Kościuszko’s first assignment as head engineer was to fortify Philadelphia from attack by the British Navy. He produced a series of excellent forts, well designed and placed downstream of the city. By 1777 he had overseen the construction of forts as far North as Canada. Dispatched to the captured Fort Ticonderoga, he began work on a series of repairs and plans to assure that it could not be retaken by the British. He surveyed a glaring weakness in the terrain and strongly advised the building of a battery on Sugar Loaf Mountain, which commanded the fort. The garrison Commander, Arthur St. Clair, decided against following Kościuszko’s advice.




       When the British Army under Gen. John Burgoyne arrived, they placed cannon exactly where Thaddeus had warned they would and easily recaptured the fort. Now, with the American forces retreating from Ticonderoga under General Schuyler, Kościuszko was able to provide the army its means of escape.  He ordered the destruction of bridges, felling of trees, damming of streams and flooding of roads. It made progress almost impossible for the British troops and allowed Schuyler’s forces to escape across the Hudson river.

    Shortly after the escape across the Hudson, General Horatio Gates relieved Gen Schuyler. Gates recognized Kościuszko’s ability and assigned him the task of surveying the countryside between the opposing armies, selecting the most defensible position, and fortifying it. Kościuszko did not disappoint, but found the perfect position near Saratoga. He began work on an excellent series of defenses, nearly unassailable from any point. His judgment and meticulous skill thwarted the British attack on October 7, 1777. This allowed the Patriots the opportunity to deal the British a devastating tactical defeat.  The overwhelming American victory at Saratoga is often looked at as the turning point of the war. General Burgoyne was forced to surrender his entire army on October 16th, and the victory persuaded the French to become our ally. General Gates, writing about Kościuszko's work, said

"...the great tacticians of the campaign were hills and forests, which a young Polish engineer was skillful enough to select for my encampment".

      Washington, who was always one to seek out and promote talent, took notice of Kościuszko's success and put him to work creating a fortress for the strategically critical West Point north of New York. West Point would become Kościuszko's greatest engineering achievement.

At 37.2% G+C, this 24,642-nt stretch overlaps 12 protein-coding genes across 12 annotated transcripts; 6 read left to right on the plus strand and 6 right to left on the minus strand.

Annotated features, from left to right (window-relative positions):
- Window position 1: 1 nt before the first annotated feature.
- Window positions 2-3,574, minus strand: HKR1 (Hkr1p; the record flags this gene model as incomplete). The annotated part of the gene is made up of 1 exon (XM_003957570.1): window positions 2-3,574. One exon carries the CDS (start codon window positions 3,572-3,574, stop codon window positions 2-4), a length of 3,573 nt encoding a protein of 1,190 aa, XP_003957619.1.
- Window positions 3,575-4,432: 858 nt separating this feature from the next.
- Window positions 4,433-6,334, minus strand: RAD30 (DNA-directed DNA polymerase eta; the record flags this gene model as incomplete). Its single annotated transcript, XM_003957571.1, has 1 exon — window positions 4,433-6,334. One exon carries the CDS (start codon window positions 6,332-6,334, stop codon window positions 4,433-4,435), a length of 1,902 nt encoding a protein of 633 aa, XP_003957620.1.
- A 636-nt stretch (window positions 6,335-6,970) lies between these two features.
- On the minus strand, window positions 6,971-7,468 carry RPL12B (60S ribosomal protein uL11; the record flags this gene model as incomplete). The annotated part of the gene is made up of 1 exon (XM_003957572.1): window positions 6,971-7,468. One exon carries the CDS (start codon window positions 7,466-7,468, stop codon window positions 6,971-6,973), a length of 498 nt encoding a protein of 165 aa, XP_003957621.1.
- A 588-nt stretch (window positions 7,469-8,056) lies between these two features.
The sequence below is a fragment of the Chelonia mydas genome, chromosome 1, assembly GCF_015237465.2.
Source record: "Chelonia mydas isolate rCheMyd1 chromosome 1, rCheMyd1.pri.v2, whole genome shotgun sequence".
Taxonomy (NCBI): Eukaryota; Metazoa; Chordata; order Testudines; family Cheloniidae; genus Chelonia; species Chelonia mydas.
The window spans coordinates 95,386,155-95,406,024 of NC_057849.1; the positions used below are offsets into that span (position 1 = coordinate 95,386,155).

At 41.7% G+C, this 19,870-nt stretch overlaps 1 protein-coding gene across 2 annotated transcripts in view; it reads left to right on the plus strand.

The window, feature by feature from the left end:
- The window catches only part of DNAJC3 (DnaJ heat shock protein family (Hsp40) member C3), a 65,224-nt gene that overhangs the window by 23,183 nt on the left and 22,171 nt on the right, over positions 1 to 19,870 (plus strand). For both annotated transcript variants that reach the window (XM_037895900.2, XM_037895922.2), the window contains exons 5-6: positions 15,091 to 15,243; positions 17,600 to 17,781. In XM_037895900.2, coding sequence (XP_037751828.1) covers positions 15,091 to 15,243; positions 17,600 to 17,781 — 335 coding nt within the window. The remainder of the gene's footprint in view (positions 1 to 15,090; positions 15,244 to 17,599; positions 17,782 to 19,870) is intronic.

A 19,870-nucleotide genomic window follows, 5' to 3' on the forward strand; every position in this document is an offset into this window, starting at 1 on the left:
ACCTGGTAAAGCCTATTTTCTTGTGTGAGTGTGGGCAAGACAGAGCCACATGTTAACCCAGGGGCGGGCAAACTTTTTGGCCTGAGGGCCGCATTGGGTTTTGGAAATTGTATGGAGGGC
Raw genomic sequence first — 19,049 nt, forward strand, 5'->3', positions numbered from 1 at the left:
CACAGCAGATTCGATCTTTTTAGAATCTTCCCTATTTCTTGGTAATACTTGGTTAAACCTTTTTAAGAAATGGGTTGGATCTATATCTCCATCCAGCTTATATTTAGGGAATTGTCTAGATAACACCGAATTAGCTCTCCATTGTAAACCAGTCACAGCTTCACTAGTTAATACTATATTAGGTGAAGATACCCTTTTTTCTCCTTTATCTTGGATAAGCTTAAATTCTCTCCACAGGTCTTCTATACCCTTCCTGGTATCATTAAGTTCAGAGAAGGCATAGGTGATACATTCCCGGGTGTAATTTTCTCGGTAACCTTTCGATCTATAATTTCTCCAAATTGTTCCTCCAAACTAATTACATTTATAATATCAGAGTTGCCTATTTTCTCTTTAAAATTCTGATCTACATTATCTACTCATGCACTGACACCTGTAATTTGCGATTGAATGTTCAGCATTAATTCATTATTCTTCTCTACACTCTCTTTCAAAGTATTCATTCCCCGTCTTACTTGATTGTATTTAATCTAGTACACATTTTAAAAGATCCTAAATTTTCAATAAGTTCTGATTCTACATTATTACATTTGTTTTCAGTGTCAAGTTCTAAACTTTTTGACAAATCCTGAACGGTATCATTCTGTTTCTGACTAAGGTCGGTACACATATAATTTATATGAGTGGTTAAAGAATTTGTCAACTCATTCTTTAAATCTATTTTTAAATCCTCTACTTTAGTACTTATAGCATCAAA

He built a large polygonal fort atop an unassailable 197 foot rock face above the Hudson River. Four additional forts ringed the main fort on the riverbank and surrounding hills. Seven redoubts created links between the forts, with the entire fortified area designed to be manned by 2,500 soldiers. Completion of the project would only come after two and a half years of work by 82 laborers, 3 stone masons, and a single stone cutter. At some point during his stay, Kościuszko was given a slave named Agrippa Hull, whom he immediately freed. With the work completed, he requested to be transferred to the Army’s Southern department, where most of the conflict had shifted.

     In the South the war was different. Large armies, fortresses and battles had mostly become smaller scaled skirmishes, raids and more of what we would call guerrilla tactics today. Kosciuszko became chief engineer under General Nathaniel Greene. Working close with Greene, he made serious contributions to developing and executing the strategies used to reconquer the southern states. He fortified positions, scouted river crossings and built bateaux (flat bottom boats) used to carry men and supplies. British General Cornwallis exhausted his men chasing the Patriots until he finally gave up and returned to North Carolina. At the battle of the Ninety Six Kosciuszko conducted the longest siege of the war and suffered his only combat injury of the war. While working on an approach trench Kosciuszko’s position was overrun and he was bayonetted. He recovered and saw further combat at Hobkirk Hill and Eutaw Springs. When the first Continental soldiers moved in to reoccupy Charlston, Kosciuszko was with them. Popular tradition says that when the Treaty of Paris was signed, Thaddeus  organized and conducted a fireworks show to celebrate.

      Kosciuszko served through seven years of war. The Congress recognized his contribution by promoting him to the rank of Brigadier General, bestowing on him American Citizenship and a grant of land in the Ohio territory. He returned to his homeland in 1784, where in time he would again fight for Independence and Liberty but now for his home country. His efforts to support, strengthen and secure freedom for Poland throughout the rest of his life could easily fill a book. Sadly, the victory he helped secure in America was elusive in his native land. For his life’s work he is remembered as a national hero in Poland, Lithuania, Belarus, and the United States.

1797 A convalescent Kosciusko by artist  Benjamin West

We often hear historians discuss Washington, Jefferson, and Greene, but they rarely talk about foreign volunteers like Kosiuszko. However, those great men certainly had much to say about him. Washington called Kosciuszko a

a gentleman of science and merit.” 

General Nathanial Greene said he was

one of the most helpful and congenial companions,” mentioning his “perseverance, determination, indefatigable efforts” and his “incomparable modesty.

Thomas Jefferson wrote to him

From one man we can have but one life- You gave us the most valuable and active part of yours, and we are now enjoying and improving its effects. Every sound American, sincere votary of freedom loves and honors you ...

Jefferson’s final judgment of Kosciuszko may best demonstrate the high regard in which he held him and how we might remember him today.

He was as pure a son of liberty as I have ever known.”